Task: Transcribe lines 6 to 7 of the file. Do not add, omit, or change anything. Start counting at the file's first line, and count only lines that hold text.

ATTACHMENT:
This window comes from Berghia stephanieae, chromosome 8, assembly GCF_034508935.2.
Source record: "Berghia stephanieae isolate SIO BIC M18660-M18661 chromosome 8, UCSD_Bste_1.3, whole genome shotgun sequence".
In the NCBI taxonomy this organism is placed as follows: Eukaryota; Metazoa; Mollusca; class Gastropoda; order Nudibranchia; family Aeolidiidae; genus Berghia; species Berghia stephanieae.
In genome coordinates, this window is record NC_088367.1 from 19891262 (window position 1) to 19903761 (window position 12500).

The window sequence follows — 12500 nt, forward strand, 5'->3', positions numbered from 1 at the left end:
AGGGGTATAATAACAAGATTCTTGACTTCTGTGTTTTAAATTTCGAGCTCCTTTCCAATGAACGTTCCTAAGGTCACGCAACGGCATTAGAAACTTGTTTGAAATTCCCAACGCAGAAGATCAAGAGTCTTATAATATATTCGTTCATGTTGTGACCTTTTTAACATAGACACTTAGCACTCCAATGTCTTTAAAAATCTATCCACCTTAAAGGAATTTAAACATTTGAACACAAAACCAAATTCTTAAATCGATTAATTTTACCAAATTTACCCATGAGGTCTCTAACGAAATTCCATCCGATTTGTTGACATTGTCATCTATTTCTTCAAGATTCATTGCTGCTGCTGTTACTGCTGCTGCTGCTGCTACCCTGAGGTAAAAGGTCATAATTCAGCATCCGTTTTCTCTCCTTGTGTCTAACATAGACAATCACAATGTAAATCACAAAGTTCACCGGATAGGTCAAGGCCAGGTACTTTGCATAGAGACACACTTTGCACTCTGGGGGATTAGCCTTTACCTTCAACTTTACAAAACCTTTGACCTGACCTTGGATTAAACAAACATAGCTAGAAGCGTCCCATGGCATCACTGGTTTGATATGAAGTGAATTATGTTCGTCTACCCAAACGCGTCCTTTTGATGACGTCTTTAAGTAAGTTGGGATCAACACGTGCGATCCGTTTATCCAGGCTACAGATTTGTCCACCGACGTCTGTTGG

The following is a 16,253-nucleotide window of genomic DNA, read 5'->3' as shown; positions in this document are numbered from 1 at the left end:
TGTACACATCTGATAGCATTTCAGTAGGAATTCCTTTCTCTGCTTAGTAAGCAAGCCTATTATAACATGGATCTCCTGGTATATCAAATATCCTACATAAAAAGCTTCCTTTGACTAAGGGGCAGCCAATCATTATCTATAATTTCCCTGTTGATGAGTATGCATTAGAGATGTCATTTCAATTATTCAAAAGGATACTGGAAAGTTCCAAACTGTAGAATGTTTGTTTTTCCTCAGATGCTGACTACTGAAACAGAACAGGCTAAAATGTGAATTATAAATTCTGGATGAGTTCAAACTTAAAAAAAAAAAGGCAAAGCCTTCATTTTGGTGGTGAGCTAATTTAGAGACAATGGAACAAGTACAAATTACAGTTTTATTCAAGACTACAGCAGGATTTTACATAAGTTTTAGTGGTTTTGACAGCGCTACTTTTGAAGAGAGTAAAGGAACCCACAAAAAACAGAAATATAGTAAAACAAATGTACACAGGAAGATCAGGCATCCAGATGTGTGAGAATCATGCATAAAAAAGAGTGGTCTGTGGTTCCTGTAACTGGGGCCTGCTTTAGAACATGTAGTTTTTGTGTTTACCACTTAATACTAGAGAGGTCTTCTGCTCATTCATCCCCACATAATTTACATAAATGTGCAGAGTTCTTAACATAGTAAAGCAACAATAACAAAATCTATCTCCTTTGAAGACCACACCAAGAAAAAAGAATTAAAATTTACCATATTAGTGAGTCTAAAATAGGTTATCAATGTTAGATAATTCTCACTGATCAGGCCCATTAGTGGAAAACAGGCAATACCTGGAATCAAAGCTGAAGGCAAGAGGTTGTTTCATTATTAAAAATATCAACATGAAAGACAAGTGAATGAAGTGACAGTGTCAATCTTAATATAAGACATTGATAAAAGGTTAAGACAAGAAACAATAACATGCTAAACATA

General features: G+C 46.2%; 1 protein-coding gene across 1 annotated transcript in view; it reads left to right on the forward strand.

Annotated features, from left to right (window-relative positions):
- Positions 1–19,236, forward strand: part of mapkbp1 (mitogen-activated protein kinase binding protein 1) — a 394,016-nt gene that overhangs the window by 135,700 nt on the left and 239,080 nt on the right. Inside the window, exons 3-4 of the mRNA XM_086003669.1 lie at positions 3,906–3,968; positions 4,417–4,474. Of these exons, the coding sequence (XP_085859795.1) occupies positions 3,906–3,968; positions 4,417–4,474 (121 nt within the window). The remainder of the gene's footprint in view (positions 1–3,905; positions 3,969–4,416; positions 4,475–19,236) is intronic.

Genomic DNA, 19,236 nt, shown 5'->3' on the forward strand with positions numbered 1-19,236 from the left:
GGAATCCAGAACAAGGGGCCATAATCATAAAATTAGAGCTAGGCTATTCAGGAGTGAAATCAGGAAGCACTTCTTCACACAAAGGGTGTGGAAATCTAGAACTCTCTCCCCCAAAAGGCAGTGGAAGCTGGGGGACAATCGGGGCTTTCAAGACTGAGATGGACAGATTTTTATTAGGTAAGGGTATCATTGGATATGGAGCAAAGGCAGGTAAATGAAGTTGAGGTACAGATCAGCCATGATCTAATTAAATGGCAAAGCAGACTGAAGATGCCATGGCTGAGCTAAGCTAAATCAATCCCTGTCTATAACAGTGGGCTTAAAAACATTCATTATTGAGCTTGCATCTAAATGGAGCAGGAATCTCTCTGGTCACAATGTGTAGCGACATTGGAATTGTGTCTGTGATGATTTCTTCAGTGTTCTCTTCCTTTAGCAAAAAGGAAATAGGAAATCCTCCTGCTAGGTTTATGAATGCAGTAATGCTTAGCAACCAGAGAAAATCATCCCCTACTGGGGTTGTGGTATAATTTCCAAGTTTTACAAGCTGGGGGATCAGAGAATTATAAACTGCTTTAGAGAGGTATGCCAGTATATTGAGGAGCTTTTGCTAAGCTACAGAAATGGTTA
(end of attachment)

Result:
AGGGGTATAATAACAAGATTCTTGACTTCTGTGTTTTAAATTTCGAGCTCCTTTCCAATGAACGTTCCTAAGGTCACGCAACGGCATTAGAAACTTGTTTGAAATTCCCAACGCAGAAGATCAAGAGTCTTATAATATATTCGTTCATGTTGTGACCTTTTTAACATAGACACTTAGCACTCCAATGTCTTTAAAAATCTATCCACCTTAAAGGAATTTAAACATTTGAACACAAAACCAAATTCTTAAATCGATTAATTTTACCAAATTTACCCATGAGGTCTCTAACGAAATTCCATCCGATTTGTTGACATTGTCATCTATTTCTTCAAGATTCATTGCTGCTGCTGTTACTGCTGCTGCTGCTGCTACCCTGAGGTAAAAGGTCATAATTCAGCATCCGTTTTCTCTCCTTGTGTCTAACATAGACAATCACAATGTAAATCACAAAGTTCACCGGATAGGTCAAGGCCAGGTACTTTGCATAGAGACACACTTTGCACTCTGGGGGATTAGCCTTTACCTTCAACTTTACAAAACCTTTGACCTGACCTTGGATTAAACAAACATAGCTAGAAGCGTCCCATGGCATCACTGGTTTGATATGAAGTGAATTATGTTCGTCTACCCAAACGCGTCCTTTTGATGACGTCTTTAAGTAAGTTGGGATCAACACGTGCGATCCGTTTATCCAGGCTACAGATTTGTCCACCGACGTCTGTTGG

The following is a 16,253-nucleotide window of genomic DNA, read 5'->3' as shown; positions in this document are numbered from 1 at the left end: